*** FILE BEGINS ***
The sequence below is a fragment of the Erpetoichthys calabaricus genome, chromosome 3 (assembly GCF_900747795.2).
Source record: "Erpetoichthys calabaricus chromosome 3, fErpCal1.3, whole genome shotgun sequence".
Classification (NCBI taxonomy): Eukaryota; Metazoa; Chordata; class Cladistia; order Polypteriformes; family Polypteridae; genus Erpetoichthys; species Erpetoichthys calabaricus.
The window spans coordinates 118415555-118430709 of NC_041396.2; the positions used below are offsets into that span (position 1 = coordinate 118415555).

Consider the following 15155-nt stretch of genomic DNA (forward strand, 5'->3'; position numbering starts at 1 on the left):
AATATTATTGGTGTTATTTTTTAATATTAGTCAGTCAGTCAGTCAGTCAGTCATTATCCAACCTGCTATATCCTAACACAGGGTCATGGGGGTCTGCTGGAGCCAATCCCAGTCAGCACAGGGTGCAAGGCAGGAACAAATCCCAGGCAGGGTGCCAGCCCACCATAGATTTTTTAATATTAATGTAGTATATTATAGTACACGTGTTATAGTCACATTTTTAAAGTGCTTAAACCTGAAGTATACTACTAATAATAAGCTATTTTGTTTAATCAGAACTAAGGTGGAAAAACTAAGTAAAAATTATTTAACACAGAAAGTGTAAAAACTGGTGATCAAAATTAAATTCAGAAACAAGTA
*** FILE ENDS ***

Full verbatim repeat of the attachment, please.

The sequence below is a fragment of the Erpetoichthys calabaricus genome, chromosome 3 (assembly GCF_900747795.2).
Source record: "Erpetoichthys calabaricus chromosome 3, fErpCal1.3, whole genome shotgun sequence".
Classification (NCBI taxonomy): Eukaryota; Metazoa; Chordata; class Cladistia; order Polypteriformes; family Polypteridae; genus Erpetoichthys; species Erpetoichthys calabaricus.
The window spans coordinates 118415555-118430709 of NC_041396.2; the positions used below are offsets into that span (position 1 = coordinate 118415555).

Consider the following 15155-nt stretch of genomic DNA (forward strand, 5'->3'; position numbering starts at 1 on the left):
AATATTATTGGTGTTATTTTTTAATATTAGTCAGTCAGTCAGTCAGTCAGTCATTATCCAACCTGCTATATCCTAACACAGGGTCATGGGGGTCTGCTGGAGCCAATCCCAGTCAGCACAGGGTGCAAGGCAGGAACAAATCCCAGGCAGGGTGCCAGCCCACCATAGATTTTTTAATATTAATGTAGTATATTATAGTACACGTGTTATAGTCACATTTTTAAAGTGCTTAAACCTGAAGTATACTACTAATAATAAGCTATTTTGTTTAATCAGAACTAAGGTGGAAAAACTAAGTAAAAATTATTTAACACAGAAAGTGTAAAAACTGGTGATCAAAATTAAATTCAGAAACAAGTA